In my first post on Nur, I observed that the Crown and several Attorneys General have invited the Supreme Court to overturn its foundational ruling in Smith insofar as it allows a mandatory minimum sentence to be struck down on the basis of a ”˜reasonable hypothetical’. These arguments, I noted, rest on three premises: that, even if the Court hasn’t expressly rejected this aspect of Smith, it has effectively undercut it; that, insofar as the reasonable hypothetical test survives, it serves only to confuse and dumbfound those who attempt to apply it; and that there is something fundamentally ”˜un-judicial’ about basing a finding of unconstitutionality on hypothetical scenarios that bear only a tenuous relation to the actual case being litigated.

To make sense of these arguments, we need to return to Smith and its aftermath. In Smith, the accused faced a seven-year minimum sentence for importing narcotics under s. 5(1) of the Narcotic Control Act. Such a sentence would not have been grossly disproportionate when applied to the accused, who had a prior criminal record and had imported a large quantity of cocaine. But, Lamer J. asked, what about the ”œyoung person who, while driving back into Canada from a winter break in the U.S.A., is caught with only one, indeed, let’s postulate, his or her first ”˜joint of grass’”? It was impossible to believe that a seven-year sentence could be anything other than grossly disproportionate when applied to that individual. On that basis, the Court struck down s. 5(1).

Smith raised a number of troubling issues. In Smith, Lamer J. strongly suggested that a mandatory minimum could not be regarded as cruel and unusual merely because there was the ”œpotential” that it would be grossly disproportionate for some offender. The finding of unconstitutionality follows from the ”œcertainty” or ”œinevitab[ility] that, in some cases, a verdict of guilt will lead to the imposition of a term of imprisonment which will be grossly disproportionate.” This idea was pushed further in Goltz. There, Gonthier J. (writing for the majority) remarked:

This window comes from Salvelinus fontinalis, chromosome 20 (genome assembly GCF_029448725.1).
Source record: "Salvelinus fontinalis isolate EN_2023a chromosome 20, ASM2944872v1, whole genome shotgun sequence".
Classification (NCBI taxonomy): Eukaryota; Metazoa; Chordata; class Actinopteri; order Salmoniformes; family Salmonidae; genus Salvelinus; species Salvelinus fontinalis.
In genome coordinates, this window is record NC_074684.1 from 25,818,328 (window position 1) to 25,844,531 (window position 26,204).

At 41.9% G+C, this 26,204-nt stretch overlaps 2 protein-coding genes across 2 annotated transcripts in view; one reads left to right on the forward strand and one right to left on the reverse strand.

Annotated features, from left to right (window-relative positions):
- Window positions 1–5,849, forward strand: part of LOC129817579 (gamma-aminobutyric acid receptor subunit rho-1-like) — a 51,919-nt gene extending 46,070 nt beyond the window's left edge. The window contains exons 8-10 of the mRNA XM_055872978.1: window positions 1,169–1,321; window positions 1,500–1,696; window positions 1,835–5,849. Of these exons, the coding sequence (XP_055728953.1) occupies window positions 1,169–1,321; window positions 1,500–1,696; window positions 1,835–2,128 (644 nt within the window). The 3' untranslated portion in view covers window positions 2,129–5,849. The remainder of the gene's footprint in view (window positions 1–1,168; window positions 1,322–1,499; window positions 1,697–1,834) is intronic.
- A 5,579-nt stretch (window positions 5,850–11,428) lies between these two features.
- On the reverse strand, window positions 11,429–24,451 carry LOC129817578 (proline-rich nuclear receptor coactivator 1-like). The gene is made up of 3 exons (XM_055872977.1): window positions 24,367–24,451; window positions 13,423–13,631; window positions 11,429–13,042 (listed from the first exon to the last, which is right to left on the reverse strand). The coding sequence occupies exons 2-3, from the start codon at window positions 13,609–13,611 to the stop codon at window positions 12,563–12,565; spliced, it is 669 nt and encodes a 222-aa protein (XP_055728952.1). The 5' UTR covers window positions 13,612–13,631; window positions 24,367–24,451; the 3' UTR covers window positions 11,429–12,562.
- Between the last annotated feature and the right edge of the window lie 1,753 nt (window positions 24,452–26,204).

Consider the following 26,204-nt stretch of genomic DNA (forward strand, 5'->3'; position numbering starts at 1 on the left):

A reasonable hypothetical example is one which is not far-fetched or only marginally imaginable as a live possibility. While the Court is unavoidably required to consider factual patterns other than that presented by the respondent’s case, this is not a licence to invalidate statutes on the basis of remote or extreme examples. Laws typically aim to govern a particular field generally, so that they apply to a range of persons and circumstances. … The applicable standard must focus on imaginable circumstances which could commonly arise in day-to-day life.

Gonthier J.’s point is well taken. Given the ”˜open texture’ of statutory rules, we can almost always imagine some hypothetical offender whose conduct technically satisfies all of the elements of a given offence, but who deserves nothing like the mandatory minimum attached to it. If the reasonable hypothetical inquiry is to be workable at all, there must be some means of anchoring it.